The hospital called us both in to solve this. After a long meeting we struck up an agreement: I would turn on this functionality for free, believing I would get expansion business in the future. That wasn't good enough for the other vendor. He said to the customer, "You need to know that if there is any work or interfacing required on our part there will be a charge." The man's arrogance made me lose all sense. Instead of letting the hospital respond to what was clearly their problem, I jumped in.

"Let me get this straight," I said, "the hospital has already paid you $6 million dollars for a solution that doesn't work. I've flown completely across the county at my expense and offered to fix the problem for free but you still feel the need to reach into the customer's pocket for more money? Money to solve a problem of your making! That is unbelievable."

Of course he backed down and I thought I scored, thinking the hospital would appreciate my coming to their defense and saving them money. However, later in the inter sanctum of management my champion told me the bad news. "Russ," Jim said, "the President personally made the decision to go with that vendor. Everyone at that meeting agreed or has a major investment in that decision, least of which is that none of us can afford to look like idiots having spent $6 million dollars on a solution that doesn't work. We have to live with that vendor and people for a long time. We didn't appreciate you having a confrontation with our vendor or you creating an adversarial relationship with them. Your comments have ended your relationship with the hospital."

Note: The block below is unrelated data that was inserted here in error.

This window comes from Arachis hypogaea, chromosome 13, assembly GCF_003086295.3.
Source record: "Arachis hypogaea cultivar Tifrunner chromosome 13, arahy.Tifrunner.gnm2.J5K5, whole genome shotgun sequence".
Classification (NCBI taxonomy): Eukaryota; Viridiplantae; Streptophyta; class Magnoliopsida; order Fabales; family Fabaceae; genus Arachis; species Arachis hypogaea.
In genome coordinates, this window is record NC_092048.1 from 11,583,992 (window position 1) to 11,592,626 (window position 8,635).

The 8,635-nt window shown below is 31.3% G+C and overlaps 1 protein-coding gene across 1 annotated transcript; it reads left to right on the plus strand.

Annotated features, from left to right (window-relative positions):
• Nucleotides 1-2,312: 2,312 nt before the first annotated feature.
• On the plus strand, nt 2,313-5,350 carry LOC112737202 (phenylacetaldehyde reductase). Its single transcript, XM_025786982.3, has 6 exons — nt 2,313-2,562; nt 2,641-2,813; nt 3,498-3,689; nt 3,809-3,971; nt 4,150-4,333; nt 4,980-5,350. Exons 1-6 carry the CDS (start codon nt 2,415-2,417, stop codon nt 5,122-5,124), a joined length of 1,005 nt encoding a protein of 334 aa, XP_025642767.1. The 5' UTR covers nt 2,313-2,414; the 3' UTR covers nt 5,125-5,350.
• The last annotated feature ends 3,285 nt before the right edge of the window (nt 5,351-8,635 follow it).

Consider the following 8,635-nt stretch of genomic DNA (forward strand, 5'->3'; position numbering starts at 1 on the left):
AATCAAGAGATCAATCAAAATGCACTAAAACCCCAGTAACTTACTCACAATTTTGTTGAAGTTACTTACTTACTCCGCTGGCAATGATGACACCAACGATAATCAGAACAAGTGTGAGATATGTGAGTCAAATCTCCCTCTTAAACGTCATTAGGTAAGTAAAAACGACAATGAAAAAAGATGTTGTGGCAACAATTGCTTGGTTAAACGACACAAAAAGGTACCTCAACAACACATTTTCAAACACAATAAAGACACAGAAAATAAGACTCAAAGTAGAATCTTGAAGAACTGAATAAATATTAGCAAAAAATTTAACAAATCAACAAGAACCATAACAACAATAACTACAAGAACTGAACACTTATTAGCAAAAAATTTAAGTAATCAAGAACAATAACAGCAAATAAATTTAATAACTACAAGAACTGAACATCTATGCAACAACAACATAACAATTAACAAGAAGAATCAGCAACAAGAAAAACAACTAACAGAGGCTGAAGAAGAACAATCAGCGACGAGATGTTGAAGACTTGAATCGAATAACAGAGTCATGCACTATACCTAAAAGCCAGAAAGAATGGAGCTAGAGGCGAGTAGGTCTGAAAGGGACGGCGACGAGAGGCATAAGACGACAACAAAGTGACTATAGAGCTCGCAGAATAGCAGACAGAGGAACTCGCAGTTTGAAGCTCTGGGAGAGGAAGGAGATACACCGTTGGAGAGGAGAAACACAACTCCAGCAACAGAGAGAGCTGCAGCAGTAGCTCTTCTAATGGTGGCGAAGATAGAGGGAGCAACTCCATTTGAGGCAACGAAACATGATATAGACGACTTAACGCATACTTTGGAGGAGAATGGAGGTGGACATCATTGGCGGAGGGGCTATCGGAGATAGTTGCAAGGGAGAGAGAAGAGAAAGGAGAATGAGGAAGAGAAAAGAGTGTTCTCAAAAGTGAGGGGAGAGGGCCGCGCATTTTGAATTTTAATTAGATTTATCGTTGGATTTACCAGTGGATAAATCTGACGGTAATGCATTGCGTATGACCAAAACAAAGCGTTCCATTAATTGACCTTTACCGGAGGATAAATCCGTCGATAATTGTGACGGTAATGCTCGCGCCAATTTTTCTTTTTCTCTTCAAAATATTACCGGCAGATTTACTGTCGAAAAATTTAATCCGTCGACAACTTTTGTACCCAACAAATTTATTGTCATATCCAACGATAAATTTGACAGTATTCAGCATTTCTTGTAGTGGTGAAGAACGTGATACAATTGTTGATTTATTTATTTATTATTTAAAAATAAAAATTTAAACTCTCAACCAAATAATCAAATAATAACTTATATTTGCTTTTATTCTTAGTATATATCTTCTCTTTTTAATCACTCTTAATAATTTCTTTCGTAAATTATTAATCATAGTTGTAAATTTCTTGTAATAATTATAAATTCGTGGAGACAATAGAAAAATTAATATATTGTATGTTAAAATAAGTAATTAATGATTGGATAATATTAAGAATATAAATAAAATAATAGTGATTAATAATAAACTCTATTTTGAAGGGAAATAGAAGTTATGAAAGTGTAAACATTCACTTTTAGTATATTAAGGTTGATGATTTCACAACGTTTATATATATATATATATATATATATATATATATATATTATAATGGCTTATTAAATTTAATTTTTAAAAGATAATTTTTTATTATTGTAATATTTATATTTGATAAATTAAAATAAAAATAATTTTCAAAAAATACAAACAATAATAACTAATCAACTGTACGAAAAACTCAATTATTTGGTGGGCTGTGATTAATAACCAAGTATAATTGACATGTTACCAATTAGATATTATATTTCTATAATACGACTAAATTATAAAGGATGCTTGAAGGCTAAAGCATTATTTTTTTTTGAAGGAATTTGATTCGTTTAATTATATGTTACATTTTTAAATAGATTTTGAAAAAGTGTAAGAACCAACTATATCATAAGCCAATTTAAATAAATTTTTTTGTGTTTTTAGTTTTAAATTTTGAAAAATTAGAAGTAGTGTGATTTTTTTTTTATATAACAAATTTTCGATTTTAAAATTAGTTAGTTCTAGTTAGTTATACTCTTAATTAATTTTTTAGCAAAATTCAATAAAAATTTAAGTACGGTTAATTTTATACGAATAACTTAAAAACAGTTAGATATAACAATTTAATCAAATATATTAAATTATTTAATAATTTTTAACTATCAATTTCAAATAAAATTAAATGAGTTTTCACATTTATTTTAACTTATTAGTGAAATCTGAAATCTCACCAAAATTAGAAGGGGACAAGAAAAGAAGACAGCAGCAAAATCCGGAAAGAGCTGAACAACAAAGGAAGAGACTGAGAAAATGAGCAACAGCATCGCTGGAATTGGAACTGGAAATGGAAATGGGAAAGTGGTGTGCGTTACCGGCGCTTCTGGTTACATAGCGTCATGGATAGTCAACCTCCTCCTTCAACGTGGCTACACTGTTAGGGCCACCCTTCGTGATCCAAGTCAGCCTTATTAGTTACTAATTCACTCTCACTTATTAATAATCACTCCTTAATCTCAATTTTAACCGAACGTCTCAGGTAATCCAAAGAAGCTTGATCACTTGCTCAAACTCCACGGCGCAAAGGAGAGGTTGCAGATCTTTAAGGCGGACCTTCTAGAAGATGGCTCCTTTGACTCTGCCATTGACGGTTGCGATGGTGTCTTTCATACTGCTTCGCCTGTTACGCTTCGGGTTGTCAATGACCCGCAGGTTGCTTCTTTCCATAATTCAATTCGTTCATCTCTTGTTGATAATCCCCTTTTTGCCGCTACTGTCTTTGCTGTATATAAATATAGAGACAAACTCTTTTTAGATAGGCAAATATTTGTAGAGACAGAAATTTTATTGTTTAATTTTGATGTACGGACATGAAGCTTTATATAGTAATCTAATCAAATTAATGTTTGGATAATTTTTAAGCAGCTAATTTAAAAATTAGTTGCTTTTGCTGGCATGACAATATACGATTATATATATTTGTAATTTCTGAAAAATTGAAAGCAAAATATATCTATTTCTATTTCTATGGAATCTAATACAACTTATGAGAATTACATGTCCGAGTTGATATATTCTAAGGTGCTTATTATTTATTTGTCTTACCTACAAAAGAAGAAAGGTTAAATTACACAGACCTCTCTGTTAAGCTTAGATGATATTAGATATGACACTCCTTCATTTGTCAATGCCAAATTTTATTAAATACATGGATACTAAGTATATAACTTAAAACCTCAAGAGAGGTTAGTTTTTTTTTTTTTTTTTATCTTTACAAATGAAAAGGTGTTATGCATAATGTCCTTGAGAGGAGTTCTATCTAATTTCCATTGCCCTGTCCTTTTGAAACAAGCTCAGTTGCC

Unknown to me, Jim had gotten a call from the President and Department Director. My competitor had his champions as well. Jim was told that I was never to darken their doorstep again. I never got to speak with Jim again and never was allowed back into the account. Less than two years later both my competitor and I were out. Even worse, they continue to bad mouth me and my company despite the good work and literally millions of dollars we saved them while our software was installed.